We gathered in one of the lounges at 8 am and left soon afterwards. Everyone had to have Vietnam landing cards along with our room card to exit/enter the ship. (Our passports and visas were held by the purser). Mom and I had a dockside view from our balcony, and dozens of vendors were camped out, waiting to pounce on the passengers as we entered the pier area. We quickly walked by them on the way to the bus, planning to shop when we returned in the afternoon. As soon as we left the pier, we saw what I consider a "true" Asian/Chinese/Vietnamese scene -- rice paddies filled with workers in traditional bamboo conical ("coolie") hats and surrounded by water buffalo.
We rode along the beach, marveling at the huge light golden sand dunes on the beach side of the road and lush green hills on the other. The dunes were so high, we only got glimpses of the ocean until we got nearer Da Nang. Vietnam is a big exporter of sand and silica, and the pier was piled high with brilliant white silica awaiting loading. The drive to Da Nang was relatively scenic, with a couple of small villages along the way before we reached the suburbs of Da Nang, the fourth largest city in Vietnam (about 1 million residents). One thing was immediately clear--everyone must have a scooter/motorcycle/motorbike in this country. They are everywhere! The bus passed through one long tunnel (about 4 miles long) through the mountains, and our guide said that the motorbikes are not allowed to go through the tunnel. They either have to go over the mountain, which is evidently a scenic, but very dangerous road, or pay a truck to haul their bikes through the tunnel, while they ride in the truck. We also saw many traffic policemen, and the guide said it was one of the most lucrative jobs in Vietnam since bribes are accepted.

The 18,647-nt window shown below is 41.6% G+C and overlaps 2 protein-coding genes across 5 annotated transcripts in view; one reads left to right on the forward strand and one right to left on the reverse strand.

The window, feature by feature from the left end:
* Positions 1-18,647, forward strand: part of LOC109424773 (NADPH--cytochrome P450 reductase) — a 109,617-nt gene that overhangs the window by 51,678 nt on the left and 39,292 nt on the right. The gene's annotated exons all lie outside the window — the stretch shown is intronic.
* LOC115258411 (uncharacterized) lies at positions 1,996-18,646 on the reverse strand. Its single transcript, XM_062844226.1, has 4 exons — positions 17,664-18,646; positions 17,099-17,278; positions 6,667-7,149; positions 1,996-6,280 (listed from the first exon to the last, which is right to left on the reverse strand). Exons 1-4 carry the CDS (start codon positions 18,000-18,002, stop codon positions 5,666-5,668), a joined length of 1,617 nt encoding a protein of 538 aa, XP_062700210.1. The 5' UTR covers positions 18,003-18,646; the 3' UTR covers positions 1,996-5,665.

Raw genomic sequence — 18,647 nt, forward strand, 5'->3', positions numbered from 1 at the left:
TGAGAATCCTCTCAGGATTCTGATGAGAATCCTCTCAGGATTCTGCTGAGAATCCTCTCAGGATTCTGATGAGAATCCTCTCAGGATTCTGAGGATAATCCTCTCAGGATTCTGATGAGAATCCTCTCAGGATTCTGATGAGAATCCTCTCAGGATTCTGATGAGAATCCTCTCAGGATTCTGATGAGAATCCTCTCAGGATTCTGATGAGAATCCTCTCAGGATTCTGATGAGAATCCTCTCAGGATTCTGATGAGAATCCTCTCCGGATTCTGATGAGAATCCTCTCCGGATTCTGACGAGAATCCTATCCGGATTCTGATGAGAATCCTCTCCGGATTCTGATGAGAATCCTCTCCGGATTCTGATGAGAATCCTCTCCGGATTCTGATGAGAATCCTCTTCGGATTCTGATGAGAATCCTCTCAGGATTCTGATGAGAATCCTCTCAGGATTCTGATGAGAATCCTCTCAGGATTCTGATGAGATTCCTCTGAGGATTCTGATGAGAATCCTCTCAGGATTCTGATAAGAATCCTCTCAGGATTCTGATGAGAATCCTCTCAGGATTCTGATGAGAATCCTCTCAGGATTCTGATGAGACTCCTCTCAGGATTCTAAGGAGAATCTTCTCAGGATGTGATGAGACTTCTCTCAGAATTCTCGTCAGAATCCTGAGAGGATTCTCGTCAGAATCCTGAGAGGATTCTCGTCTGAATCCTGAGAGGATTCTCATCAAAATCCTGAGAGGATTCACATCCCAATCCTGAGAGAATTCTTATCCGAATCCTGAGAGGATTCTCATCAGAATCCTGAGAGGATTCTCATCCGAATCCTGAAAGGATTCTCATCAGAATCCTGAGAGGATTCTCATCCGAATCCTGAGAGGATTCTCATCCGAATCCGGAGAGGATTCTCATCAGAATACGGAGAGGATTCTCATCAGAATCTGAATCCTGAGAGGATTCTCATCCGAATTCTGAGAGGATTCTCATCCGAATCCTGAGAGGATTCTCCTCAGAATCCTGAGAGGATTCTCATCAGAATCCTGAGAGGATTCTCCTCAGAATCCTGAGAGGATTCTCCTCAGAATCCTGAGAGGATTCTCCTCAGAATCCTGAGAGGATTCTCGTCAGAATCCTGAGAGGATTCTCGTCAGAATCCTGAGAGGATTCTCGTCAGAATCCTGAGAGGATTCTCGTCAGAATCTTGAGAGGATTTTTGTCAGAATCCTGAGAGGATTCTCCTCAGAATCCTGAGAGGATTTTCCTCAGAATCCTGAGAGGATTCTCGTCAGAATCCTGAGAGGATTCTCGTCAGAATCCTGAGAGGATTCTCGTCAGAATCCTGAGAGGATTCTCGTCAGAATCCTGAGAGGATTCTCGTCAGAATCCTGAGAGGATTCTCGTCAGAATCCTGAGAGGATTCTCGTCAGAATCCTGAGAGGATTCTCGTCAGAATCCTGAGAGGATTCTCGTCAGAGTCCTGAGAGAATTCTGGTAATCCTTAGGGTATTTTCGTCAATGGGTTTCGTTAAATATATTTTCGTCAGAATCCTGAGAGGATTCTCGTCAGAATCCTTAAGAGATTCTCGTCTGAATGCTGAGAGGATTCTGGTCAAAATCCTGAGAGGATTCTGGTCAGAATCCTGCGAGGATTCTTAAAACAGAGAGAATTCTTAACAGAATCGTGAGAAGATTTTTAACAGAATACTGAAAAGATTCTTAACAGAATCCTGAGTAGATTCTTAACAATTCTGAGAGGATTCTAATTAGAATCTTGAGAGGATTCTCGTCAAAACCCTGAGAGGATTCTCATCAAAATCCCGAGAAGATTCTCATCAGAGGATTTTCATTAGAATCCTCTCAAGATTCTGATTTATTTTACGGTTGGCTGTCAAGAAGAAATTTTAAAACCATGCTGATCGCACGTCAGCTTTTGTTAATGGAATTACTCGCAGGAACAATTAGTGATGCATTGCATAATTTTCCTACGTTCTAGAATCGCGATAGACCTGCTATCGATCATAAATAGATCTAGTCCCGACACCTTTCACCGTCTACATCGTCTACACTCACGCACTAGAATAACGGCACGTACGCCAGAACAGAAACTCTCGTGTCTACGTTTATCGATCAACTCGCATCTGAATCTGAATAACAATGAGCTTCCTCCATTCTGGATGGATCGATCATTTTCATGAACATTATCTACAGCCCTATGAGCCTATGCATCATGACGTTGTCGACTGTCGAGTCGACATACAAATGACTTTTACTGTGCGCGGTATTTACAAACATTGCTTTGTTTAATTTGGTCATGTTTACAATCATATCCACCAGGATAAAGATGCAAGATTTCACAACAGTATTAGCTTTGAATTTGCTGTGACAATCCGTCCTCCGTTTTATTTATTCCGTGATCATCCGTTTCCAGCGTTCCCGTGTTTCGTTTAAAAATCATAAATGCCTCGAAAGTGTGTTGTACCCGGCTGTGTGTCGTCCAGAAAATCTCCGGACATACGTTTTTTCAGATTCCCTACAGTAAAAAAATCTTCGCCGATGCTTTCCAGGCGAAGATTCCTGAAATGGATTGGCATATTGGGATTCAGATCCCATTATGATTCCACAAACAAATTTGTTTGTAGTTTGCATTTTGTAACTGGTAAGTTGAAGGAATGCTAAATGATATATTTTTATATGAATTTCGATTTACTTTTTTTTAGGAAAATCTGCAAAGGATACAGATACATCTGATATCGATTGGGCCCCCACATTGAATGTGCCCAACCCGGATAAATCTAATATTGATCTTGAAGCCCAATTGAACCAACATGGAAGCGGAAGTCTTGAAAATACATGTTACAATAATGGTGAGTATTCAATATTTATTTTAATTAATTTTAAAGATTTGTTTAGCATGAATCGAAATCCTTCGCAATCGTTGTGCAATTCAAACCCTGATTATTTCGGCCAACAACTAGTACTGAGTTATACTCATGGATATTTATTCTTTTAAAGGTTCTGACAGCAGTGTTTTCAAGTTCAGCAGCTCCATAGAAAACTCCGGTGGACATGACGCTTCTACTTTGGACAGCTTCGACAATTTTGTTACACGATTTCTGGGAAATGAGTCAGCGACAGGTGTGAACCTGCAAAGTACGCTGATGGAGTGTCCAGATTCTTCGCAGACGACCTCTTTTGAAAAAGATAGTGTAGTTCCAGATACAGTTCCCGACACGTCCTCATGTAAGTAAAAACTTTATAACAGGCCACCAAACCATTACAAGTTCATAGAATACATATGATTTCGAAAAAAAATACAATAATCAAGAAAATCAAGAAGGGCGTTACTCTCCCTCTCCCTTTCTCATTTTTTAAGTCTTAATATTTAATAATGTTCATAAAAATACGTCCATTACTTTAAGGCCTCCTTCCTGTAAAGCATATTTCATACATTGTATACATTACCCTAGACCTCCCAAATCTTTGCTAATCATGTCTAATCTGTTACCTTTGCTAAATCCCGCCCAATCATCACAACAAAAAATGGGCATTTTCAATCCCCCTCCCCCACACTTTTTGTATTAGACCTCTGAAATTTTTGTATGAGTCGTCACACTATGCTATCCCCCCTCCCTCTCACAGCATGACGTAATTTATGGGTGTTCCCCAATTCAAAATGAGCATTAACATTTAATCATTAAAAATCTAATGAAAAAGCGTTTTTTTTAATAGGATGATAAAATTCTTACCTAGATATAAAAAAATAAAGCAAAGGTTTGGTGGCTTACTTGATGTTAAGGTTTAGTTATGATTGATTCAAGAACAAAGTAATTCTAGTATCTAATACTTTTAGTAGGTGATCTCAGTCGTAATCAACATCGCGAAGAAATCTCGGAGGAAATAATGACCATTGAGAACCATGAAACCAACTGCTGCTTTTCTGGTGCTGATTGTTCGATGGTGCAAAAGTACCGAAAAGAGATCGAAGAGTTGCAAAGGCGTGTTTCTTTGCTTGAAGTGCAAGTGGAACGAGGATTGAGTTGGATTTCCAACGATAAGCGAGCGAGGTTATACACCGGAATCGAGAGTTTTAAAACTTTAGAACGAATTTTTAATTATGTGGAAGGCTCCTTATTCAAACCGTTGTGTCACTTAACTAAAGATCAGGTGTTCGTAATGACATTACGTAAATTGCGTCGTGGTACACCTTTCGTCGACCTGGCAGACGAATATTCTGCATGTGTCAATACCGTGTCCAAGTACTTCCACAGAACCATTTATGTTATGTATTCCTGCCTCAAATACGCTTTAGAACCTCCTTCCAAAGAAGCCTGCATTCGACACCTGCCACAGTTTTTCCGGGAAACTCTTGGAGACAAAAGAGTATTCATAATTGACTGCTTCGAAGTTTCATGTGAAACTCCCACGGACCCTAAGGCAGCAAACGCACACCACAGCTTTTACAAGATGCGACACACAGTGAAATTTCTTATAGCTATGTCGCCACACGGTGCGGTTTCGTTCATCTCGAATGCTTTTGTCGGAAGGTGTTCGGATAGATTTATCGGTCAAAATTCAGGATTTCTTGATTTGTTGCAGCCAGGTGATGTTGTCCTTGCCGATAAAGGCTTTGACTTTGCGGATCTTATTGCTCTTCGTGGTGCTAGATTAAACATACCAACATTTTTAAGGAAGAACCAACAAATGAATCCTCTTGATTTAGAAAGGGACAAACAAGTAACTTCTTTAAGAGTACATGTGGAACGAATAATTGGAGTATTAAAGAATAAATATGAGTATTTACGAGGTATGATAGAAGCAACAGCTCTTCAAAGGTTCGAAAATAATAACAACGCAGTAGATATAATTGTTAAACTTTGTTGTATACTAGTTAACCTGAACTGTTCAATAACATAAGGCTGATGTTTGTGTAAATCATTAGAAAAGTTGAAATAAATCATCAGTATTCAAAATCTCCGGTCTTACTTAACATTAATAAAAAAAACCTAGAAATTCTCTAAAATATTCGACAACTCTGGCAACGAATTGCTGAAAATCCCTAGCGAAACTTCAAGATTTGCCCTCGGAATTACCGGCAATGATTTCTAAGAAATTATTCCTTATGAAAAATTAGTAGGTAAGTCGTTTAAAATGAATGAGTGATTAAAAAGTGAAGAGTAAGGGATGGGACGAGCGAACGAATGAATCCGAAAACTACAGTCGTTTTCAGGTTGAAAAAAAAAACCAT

On the lunar calendar Vietnam uses, the day we were in Da Nang was the 28th, which is considered a very lucky day for weddings. A young engaged couple's parents select the "lucky" wedding day by consulting with a fortune teller. Eight is a lucky number (our guide got married on August 8). So, we saw about a dozen huge restaurants filled with wedding parties. According to our guide, it is not unusual to have 500 people at a wedding party. Everyone rides their motorbikes to the restaurant and hundreds filled some of the parking lots outside. The doors of the restaurants were decorated with flowers, and we saw one wedding party walking single file down the street. The bride was already at the restaurant, and the groom (who looked about 14 and was wearing a white suit and carrying a large bouquet) and his family were walking single file down the sidewalk on the way to meet the bride and her family. We were glad we returned to the ship by 2:30 pm, because evidently the streets get pretty wild following the weddings. Just picture this--hundreds of drunk wedding revelers riding their motorbikes home after the wedding! Our guide said that motorbike accidents were a major killer in the country, and I believe him.
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